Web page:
Another type of solar concentrating device consists of a large area of fluorescent material on which solar radiation impinges and as a consequence thereof, the fluorescent material emits radiation which is internally reflected within the collector and directed toward a smaller area where it is optically coupled, for example, to a photovoltaic device. Examples of such devices are given in U.S. Pat. No. 4,149, 902 and U.S. Pat. No. 4,188,238. Among the disadvantages of these devices are the high costs of fluorescent materials and the geometric constraints in coupling the collector with an energy converter.
From the foregoing it is apparent there is a need for new and improved solar energy collection systems.
According to this invention, there is provided a system for the collection of electromagnetic radiation and the transmission of that radiation to a point of use. In its simplest sense, an apparatus for the collection and transmission of electromagnetic radiation comprises a cylindrical fluorescent fiber, at least one end of which is optically coupled to an optical wave guide, and means for reflecting solar radiation impinging over a relatively wide area onto said cylindrical fluorescent fiber. Preferably, a compound parabolic mirror is employed for reflecting incident solar radiation onto the optical fluorescent fiber.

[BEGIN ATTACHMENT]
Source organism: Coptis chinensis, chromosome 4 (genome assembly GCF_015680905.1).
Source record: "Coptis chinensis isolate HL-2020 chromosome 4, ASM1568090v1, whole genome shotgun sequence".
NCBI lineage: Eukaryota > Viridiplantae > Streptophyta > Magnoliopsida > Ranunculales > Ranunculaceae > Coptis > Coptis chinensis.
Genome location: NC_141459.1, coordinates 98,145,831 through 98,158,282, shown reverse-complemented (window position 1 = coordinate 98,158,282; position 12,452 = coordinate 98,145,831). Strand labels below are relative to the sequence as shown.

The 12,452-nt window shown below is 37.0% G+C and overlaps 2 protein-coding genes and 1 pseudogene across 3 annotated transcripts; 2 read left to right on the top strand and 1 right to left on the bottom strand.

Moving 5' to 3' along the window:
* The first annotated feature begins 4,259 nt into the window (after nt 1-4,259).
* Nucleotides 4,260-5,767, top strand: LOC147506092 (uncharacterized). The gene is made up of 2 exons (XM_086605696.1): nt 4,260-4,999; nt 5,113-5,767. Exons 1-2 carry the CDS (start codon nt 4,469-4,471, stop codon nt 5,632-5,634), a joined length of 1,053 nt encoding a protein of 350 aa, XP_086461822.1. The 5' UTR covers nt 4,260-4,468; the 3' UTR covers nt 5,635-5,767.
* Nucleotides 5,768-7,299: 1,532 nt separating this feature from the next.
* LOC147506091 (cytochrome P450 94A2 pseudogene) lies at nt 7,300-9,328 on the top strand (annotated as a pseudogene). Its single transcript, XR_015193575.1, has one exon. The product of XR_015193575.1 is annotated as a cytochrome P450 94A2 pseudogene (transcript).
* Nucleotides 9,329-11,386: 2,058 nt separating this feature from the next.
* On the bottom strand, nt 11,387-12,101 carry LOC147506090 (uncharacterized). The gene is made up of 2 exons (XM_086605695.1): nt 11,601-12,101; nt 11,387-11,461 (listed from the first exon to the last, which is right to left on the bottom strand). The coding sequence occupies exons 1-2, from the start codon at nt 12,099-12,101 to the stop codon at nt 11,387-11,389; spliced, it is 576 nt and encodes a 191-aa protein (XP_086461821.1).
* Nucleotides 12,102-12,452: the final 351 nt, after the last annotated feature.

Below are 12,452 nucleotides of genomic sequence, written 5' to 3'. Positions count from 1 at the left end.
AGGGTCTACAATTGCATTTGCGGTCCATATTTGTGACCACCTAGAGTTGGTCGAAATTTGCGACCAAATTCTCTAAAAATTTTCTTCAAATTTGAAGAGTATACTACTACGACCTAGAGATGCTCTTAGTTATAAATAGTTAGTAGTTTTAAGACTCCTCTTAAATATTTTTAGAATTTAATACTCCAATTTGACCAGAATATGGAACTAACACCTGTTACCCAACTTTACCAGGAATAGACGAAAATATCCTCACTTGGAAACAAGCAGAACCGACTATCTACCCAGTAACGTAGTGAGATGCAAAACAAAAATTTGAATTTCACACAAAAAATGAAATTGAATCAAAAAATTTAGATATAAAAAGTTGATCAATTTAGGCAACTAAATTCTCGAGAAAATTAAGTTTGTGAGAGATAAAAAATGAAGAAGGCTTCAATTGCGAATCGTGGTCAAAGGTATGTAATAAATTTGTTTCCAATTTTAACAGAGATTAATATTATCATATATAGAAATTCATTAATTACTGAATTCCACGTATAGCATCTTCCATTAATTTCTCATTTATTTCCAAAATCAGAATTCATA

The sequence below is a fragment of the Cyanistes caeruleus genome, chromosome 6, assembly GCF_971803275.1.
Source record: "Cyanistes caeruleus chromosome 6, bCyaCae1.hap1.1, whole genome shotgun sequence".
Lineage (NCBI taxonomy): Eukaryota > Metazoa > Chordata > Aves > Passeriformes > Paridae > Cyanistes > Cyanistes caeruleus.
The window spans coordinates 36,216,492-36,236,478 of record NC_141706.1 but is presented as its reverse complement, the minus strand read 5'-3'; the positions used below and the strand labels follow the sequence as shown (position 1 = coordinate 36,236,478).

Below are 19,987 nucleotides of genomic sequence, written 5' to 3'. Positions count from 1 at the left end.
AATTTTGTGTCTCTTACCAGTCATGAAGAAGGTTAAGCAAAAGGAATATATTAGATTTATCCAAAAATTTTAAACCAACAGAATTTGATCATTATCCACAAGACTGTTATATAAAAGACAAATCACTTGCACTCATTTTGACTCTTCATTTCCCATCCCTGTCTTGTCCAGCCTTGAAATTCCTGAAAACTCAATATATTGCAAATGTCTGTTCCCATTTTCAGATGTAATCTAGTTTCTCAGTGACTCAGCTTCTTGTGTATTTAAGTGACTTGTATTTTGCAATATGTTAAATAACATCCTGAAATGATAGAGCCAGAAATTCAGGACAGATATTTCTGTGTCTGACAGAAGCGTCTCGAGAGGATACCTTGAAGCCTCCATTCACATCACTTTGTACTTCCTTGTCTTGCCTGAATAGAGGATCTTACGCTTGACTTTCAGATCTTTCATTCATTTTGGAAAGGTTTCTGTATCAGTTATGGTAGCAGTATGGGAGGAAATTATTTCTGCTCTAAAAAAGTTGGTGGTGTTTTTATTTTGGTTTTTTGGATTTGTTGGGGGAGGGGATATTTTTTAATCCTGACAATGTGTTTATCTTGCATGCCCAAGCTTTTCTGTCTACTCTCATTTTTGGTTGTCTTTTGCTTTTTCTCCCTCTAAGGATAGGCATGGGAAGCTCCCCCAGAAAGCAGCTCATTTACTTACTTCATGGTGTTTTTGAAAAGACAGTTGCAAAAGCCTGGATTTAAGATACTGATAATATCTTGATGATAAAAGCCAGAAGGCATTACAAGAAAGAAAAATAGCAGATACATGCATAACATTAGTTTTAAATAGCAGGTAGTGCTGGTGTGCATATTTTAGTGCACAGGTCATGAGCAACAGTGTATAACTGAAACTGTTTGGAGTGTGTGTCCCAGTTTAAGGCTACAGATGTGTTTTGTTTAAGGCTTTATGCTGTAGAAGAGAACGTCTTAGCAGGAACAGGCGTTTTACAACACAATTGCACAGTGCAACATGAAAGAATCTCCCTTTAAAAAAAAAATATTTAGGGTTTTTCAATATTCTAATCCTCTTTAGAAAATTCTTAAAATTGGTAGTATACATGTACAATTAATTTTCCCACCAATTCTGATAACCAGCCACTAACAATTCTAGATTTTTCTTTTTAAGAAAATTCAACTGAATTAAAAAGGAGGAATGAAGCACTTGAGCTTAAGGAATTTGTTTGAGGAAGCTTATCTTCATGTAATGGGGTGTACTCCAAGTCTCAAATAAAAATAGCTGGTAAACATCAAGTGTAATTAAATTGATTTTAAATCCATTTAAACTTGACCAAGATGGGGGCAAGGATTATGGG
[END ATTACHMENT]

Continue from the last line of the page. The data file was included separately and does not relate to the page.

The precise characteristics and features of the invention will become more readily apparent in the following detailed description when read in light of the accompanying drawings.
FIG. 1 is a schematic illustration of one embodiment of the present invention.
FIG. 2 is a schematic illustration of yet another embodiment of the present invention. FIG. 3 is a schematic illustration of a particularly preferred embodiment of the present invention.
FIG. 4 is a geometrical diagram illustrating one of the principles of operation of the present invention.
FIG. 5 is a cross sectional diagram of an alternate form of a fluorescent fiber useful in the practice of this invention.